An engaging odd-couple portrait, Solveig Klaben’s debut feature “Out of Tibet” draws plenty of human interest — if little larger thematic resonance — from the wedlock of an exiled Tibetan lama and a punk-accordionist Berliner. Colorful duo makes for natural fest material, though docu’s modest overall impact earmarks arts pubcasters as the likeliest source of further exposure.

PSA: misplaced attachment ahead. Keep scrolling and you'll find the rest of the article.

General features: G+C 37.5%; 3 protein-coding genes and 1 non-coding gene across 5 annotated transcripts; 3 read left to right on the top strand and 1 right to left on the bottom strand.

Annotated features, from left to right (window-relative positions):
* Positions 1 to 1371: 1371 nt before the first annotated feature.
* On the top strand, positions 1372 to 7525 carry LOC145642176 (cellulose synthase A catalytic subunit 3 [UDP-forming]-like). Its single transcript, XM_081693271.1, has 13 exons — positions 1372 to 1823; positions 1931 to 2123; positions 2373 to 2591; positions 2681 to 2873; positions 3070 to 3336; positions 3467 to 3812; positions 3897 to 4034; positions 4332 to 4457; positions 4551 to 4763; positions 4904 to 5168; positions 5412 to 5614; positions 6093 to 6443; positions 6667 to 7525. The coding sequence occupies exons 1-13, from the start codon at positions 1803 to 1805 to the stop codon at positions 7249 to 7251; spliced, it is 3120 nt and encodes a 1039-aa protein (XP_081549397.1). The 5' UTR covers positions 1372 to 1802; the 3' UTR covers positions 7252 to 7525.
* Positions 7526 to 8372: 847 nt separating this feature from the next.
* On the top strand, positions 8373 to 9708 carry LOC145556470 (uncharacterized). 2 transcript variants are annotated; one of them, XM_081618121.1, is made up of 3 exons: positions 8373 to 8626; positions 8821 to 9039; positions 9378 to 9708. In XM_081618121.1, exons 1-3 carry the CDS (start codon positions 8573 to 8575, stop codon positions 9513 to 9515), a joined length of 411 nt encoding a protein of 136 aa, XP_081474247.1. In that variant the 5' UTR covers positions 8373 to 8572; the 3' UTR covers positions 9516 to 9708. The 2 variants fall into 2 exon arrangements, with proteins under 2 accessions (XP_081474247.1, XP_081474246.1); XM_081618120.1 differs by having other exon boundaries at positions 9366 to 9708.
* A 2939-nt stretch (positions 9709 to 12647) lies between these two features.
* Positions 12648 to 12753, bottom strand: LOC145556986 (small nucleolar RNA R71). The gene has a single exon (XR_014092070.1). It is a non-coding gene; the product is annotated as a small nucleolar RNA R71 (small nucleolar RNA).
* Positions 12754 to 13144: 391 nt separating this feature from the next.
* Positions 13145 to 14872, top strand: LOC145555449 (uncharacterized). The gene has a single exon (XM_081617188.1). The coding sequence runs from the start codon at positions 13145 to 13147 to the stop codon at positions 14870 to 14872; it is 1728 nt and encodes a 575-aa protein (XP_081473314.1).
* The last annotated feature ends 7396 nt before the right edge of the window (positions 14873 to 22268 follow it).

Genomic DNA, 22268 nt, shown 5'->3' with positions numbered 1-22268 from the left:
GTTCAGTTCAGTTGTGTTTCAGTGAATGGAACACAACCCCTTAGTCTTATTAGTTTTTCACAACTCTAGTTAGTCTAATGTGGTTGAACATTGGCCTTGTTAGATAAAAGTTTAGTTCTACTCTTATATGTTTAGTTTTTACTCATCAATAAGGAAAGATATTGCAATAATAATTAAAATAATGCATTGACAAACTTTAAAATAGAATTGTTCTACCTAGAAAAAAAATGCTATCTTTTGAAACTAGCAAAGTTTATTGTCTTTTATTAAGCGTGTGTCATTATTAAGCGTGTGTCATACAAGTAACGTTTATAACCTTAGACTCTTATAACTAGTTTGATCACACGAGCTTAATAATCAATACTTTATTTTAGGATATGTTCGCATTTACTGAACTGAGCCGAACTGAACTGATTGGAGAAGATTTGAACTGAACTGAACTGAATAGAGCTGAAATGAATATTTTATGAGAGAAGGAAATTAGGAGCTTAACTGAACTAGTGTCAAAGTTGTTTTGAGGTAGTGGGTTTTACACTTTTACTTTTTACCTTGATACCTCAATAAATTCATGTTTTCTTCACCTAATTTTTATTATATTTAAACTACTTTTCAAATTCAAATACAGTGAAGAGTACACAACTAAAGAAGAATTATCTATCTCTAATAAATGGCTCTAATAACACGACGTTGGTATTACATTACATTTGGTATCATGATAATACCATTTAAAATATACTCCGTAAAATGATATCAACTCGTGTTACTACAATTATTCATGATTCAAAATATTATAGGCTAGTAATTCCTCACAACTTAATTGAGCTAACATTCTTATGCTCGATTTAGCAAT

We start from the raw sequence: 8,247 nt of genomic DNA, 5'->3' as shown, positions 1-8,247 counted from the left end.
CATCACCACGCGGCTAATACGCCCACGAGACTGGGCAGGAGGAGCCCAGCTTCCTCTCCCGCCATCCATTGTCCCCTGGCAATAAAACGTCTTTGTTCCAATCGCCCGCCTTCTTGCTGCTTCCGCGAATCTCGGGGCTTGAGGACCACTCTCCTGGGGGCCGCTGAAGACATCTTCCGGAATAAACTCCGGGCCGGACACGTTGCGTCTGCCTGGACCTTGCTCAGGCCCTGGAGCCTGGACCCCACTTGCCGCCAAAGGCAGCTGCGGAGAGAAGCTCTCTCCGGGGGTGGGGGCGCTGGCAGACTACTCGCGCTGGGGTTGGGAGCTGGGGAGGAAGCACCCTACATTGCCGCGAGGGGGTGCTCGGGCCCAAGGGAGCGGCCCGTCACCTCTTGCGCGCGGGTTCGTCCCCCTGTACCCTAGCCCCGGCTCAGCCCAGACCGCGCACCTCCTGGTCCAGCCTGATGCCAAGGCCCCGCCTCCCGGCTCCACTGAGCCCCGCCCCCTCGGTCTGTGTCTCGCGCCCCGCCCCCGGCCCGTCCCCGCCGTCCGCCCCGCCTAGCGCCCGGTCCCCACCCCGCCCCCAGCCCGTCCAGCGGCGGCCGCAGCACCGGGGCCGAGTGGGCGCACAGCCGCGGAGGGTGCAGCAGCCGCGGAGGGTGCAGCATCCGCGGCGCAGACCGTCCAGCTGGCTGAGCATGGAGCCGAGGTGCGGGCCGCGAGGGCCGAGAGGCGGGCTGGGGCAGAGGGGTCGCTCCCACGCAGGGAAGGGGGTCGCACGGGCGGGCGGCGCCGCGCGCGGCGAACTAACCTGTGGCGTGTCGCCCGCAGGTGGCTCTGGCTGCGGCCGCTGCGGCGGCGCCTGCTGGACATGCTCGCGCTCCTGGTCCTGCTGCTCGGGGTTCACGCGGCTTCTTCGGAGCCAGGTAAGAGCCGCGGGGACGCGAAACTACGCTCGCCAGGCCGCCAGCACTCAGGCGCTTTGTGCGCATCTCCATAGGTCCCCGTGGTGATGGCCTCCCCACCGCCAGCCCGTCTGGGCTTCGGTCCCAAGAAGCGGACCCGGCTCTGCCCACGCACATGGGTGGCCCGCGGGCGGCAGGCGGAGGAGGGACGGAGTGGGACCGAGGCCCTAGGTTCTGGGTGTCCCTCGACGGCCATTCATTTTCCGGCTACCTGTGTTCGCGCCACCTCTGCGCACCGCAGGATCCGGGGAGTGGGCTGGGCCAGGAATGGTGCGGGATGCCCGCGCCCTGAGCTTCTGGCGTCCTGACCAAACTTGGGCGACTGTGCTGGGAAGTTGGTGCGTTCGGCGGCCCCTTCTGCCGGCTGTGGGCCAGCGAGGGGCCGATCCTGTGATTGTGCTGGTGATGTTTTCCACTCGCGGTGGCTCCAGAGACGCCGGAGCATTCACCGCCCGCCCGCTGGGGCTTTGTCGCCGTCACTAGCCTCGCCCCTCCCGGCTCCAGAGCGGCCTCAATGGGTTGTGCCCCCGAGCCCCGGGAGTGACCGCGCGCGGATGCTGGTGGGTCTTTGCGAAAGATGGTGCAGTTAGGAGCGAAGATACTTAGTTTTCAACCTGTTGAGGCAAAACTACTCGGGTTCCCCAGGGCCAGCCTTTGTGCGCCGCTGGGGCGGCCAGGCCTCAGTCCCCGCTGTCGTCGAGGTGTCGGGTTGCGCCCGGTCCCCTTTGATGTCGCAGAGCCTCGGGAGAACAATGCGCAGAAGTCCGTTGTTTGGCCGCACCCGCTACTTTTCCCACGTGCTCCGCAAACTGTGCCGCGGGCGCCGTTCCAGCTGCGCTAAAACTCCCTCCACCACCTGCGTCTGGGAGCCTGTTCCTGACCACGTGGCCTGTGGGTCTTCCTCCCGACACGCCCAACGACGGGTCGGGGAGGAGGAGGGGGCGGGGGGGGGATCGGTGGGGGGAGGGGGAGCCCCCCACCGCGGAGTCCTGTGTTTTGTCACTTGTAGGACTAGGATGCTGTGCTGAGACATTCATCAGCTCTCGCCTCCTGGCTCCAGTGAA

Sandra Harbener had logged miles as a teen runaway, heroin addict and minor punk scene celeb when she adopted Buddhism, eventually traveling to India. There she met Ngawang Gelek, decreed sixth incarnation of a hallowed Tibetan lama; he’d been forced to leave his native land due to his political activism against Chinese occupation. Pic begins with their revisiting sites of that initial courtship, then observes pair’s current life in Berlin, as they eke out a bare living between his public square protests/begging and her chanteusery. Later Sandra travels with their toddler daughter to join Ngawang’s parents for a secret tundra meeting. Both protags are good-humored extroverts, though Klaben might have pushed some intriguing buttons (re: Ngawang’s supposed sacrifice of future incarnations, or Sandra’s tense relationship with her own parents). Tech aspects are polished.